5. Two terrible things that happen in some cases are false abuse charges and Parental Alienation Syndrome (PAS).  Some attorneys advise their clients to file false abuse charges, and will do so in the most hurtful way such as the beginning of the Christmas holiday or summer parenting time.  Getting to know the adults around your child, such as her teacher, coach, doctor, and daycare provider, will help deter false charges. 

PAS occurs when a child has little contact over an extended period of time with one of his parents, and the custodial parent projects great hostility to the excluded parent.  Under this circumstance over time the child forgets his positive feelings towards the excluded parent, and adopts the disposition of the custodian.  To observers the child appears to hate or even fear the excluded parent.  If you carefully follow the recommendations in this article, you are unlikely to have your child turned against you in this manner.

6. Work to change the child custody and support laws in your state capitol.  Ideally you will go there and start knocking on doors, to get child support based on the cost to raise kids (present system based on your income and includes massive hidden alimony), and to block judges from taking decision making from unmarried parents (instead it is shared between them on a time-divided basis).  If you can't go in person, click on the PayPal link below, and support us in getting the laws changed.  Even if we're not active in your state, we effect you by lobbying at the federal level, and any state where the law is improved increases the chances that it will happen where you are.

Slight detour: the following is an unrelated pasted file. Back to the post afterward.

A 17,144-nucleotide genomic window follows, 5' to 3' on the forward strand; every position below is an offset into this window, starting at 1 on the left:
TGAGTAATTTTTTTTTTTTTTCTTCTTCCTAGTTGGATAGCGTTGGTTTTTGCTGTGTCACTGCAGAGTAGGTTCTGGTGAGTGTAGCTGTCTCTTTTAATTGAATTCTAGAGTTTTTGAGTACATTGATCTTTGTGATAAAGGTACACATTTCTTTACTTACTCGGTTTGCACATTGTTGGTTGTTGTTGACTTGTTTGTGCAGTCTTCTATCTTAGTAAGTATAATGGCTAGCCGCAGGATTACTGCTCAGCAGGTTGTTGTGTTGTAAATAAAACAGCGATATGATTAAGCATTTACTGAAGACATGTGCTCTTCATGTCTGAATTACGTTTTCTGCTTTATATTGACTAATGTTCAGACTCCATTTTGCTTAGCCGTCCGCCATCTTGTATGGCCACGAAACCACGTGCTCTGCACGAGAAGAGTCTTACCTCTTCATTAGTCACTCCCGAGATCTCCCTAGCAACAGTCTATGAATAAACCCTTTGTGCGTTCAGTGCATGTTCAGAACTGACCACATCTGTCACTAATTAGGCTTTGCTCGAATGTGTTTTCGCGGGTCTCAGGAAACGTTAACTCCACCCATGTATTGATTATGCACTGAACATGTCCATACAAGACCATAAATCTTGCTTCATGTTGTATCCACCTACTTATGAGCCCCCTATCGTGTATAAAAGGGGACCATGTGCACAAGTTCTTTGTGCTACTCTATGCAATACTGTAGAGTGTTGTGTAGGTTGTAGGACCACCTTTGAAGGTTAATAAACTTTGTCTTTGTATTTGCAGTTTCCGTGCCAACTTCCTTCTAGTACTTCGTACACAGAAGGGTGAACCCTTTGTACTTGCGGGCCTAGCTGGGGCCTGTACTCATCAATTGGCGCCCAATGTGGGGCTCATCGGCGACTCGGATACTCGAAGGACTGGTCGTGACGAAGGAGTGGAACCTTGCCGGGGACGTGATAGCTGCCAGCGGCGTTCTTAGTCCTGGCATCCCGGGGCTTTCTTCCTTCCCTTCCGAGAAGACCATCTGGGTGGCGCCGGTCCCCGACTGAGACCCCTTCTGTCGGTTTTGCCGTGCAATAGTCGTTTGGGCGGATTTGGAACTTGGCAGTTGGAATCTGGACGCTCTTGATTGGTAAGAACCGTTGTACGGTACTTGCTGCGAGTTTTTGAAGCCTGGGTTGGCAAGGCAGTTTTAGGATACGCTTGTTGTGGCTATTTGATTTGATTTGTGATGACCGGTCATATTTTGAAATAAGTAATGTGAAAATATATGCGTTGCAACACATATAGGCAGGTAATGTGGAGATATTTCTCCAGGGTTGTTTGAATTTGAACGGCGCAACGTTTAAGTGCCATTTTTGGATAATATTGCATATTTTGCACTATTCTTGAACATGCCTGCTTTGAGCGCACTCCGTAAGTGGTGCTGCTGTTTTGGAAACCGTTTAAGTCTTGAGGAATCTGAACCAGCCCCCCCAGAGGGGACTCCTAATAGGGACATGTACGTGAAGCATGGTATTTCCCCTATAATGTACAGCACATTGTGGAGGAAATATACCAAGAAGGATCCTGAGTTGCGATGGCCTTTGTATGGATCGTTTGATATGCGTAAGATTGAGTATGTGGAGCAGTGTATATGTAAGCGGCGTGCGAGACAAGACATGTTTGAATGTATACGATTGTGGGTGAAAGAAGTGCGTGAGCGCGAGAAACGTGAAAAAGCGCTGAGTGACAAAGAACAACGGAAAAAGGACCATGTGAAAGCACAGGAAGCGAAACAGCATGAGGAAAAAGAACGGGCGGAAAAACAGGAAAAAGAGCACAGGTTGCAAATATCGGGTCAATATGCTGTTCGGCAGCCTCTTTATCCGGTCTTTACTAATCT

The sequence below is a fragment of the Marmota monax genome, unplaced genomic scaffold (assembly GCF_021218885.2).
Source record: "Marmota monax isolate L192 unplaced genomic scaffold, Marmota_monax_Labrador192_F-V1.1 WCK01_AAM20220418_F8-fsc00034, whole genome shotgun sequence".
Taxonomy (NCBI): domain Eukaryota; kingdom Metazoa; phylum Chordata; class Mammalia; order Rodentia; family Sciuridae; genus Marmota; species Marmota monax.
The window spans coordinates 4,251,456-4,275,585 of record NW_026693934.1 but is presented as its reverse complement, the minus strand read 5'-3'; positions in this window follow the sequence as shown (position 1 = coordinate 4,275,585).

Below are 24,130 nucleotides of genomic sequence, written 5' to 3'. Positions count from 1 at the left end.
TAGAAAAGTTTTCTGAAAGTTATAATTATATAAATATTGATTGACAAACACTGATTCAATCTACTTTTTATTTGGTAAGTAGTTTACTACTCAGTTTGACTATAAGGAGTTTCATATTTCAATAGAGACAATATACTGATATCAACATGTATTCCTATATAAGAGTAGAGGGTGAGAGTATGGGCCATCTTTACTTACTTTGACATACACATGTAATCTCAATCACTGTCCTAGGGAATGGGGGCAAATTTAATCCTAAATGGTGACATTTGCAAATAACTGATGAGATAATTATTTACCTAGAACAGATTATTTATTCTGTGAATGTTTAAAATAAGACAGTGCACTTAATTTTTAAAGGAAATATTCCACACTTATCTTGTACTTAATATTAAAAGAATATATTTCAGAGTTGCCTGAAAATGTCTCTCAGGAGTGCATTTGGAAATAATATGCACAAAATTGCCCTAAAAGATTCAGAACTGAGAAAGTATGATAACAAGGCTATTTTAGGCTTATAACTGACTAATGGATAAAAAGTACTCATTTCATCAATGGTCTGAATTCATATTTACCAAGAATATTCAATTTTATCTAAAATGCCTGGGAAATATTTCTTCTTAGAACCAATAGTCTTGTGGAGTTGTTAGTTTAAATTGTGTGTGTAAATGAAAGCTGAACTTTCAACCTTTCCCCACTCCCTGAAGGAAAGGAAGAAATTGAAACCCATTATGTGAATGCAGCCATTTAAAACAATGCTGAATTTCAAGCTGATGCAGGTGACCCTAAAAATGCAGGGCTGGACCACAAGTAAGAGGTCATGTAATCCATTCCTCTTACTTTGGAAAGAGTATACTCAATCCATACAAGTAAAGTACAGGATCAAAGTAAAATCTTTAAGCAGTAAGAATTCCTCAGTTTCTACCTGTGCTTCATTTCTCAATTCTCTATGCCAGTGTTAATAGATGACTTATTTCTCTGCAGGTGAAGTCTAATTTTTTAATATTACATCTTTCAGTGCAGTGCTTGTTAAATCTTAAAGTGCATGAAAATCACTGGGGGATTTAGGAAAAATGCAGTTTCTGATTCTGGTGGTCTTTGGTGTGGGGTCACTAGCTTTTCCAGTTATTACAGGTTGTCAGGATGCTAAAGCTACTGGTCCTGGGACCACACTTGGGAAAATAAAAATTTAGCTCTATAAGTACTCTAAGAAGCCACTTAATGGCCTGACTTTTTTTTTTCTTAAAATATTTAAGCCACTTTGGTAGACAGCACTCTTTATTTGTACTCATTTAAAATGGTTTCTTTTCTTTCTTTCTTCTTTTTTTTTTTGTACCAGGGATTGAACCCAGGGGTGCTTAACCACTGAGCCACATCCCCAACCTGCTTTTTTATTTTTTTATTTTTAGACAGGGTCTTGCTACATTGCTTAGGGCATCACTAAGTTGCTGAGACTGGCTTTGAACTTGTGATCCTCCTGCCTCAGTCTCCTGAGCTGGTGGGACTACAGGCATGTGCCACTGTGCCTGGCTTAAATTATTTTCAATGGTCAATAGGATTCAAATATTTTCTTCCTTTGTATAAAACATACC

To encourge legislators in your state capitol, work with others to write letters to the editor, etc.  Don't put your name on any public article or website.  Don't mention to your attorney or in any court proceeding, that you are involved in father's rights.  The judge and attorneys will retaliate against you through your child.  Have your mom, friend, co-worker, or anyone with a different last name than yours, do the public activities.

7. Build personal relationships with and make financial contributions to state and federal legislators, which will give them a real incentive to ensure your life in all respects is good.  You begin that process by working on their campaigns.

8. Keep gaining knowledge about the system, by searching the Internet for father's or parent's rights discussion groups and local meetings, and going to watch court hearings.  This will enable you to learn all the legal options you have available 

9. Be prepared to appeal.  That requires a court reporter at every hearing, which you should have anyway, and a filing bond of $1000 or so.

10. Consider representing yourself.  In case after case the attorney totally sells out the father, which makes a worse outcome that if the dad had even poorly represented himself.  Some big advantages are the other side is racking up attorney fees and diminishing their resources, you will be able to accurately present your case to the judge, and the legal system will see you are not among the 99% of the population that are sheep who can be taken advantage of.

To effectively represent yourself you need to be smart, tenacious, slow to anger, very adaptable, have a partner who can watch the proceedings and give you feedback, and have an attorney to consult on certain procedural questions.  If you don't have all of those, you are almost certainly better off hiring an attorney, even though they are at some level going to work against your interests.